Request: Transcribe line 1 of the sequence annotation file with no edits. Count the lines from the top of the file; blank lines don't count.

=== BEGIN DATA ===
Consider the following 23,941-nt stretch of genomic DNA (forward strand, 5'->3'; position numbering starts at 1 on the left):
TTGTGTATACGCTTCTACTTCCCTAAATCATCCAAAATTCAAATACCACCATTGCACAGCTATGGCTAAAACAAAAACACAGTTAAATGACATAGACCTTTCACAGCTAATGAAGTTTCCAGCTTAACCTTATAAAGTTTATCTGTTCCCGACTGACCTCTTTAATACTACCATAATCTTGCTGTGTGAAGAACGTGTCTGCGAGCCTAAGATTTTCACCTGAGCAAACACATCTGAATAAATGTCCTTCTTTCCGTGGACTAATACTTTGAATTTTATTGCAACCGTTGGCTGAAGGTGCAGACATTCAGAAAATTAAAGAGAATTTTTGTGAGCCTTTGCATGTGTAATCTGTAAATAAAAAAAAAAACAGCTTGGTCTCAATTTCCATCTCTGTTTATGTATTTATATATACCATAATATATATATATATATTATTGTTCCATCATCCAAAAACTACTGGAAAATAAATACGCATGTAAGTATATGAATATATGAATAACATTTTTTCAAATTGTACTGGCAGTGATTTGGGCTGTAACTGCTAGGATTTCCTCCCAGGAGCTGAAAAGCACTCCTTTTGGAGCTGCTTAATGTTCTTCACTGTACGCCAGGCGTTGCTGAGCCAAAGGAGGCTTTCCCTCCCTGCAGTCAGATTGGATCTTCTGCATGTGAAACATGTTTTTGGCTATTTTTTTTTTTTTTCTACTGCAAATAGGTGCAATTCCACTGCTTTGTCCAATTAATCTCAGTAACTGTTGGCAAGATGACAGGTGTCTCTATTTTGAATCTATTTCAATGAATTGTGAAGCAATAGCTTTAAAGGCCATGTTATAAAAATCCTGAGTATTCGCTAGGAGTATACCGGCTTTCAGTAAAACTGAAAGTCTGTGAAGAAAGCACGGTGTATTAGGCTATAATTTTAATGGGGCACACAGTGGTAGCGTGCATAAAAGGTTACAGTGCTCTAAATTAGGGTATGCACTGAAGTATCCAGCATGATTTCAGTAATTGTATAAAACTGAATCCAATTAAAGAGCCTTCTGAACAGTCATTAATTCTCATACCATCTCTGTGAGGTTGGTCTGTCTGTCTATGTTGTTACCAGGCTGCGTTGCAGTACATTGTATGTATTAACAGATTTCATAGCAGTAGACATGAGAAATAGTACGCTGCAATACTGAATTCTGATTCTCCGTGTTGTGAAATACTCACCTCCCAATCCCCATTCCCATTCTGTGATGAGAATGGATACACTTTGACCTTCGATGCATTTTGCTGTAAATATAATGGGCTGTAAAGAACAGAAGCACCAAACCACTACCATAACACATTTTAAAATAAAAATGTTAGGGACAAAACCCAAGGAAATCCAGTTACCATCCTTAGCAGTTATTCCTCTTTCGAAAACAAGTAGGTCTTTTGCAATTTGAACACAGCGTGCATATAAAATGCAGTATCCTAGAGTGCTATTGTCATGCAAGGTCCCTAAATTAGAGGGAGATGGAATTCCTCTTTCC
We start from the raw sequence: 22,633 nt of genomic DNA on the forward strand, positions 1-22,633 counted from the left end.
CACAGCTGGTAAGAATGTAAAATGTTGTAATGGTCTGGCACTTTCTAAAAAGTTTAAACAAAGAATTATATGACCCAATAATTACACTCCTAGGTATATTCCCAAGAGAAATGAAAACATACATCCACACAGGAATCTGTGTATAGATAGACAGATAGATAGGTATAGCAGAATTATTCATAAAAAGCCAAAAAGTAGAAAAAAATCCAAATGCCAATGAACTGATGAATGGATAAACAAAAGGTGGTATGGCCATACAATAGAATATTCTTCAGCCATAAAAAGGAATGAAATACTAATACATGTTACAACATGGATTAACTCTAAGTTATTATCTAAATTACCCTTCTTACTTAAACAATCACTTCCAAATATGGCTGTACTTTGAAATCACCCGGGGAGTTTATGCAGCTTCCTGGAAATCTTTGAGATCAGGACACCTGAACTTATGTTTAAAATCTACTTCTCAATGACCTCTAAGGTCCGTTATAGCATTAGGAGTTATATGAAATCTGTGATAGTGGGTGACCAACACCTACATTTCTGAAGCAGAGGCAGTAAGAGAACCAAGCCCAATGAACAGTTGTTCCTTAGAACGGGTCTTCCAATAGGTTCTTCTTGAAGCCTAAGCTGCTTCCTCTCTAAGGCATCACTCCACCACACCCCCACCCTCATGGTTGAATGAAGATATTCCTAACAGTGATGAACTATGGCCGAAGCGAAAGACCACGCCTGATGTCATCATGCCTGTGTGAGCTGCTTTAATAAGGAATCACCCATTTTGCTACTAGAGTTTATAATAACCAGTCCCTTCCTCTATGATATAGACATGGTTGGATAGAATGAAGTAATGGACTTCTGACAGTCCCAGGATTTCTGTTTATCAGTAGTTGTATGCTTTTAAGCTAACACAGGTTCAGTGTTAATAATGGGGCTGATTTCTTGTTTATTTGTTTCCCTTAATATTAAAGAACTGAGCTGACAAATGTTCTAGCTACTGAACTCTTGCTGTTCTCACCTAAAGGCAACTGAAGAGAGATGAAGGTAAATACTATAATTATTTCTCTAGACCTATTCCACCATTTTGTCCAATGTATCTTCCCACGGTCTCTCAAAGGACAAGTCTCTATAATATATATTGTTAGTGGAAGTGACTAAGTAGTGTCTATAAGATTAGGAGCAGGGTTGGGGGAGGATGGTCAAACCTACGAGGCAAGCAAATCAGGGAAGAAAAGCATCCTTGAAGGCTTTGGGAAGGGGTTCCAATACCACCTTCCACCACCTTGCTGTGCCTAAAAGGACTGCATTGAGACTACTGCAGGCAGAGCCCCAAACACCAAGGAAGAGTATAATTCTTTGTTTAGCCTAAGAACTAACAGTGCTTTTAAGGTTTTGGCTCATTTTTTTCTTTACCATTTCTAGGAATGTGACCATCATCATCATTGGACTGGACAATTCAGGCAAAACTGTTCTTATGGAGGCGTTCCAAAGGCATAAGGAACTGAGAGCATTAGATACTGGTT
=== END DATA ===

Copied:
Consider the following 23,941-nt stretch of genomic DNA (forward strand, 5'->3'; position numbering starts at 1 on the left):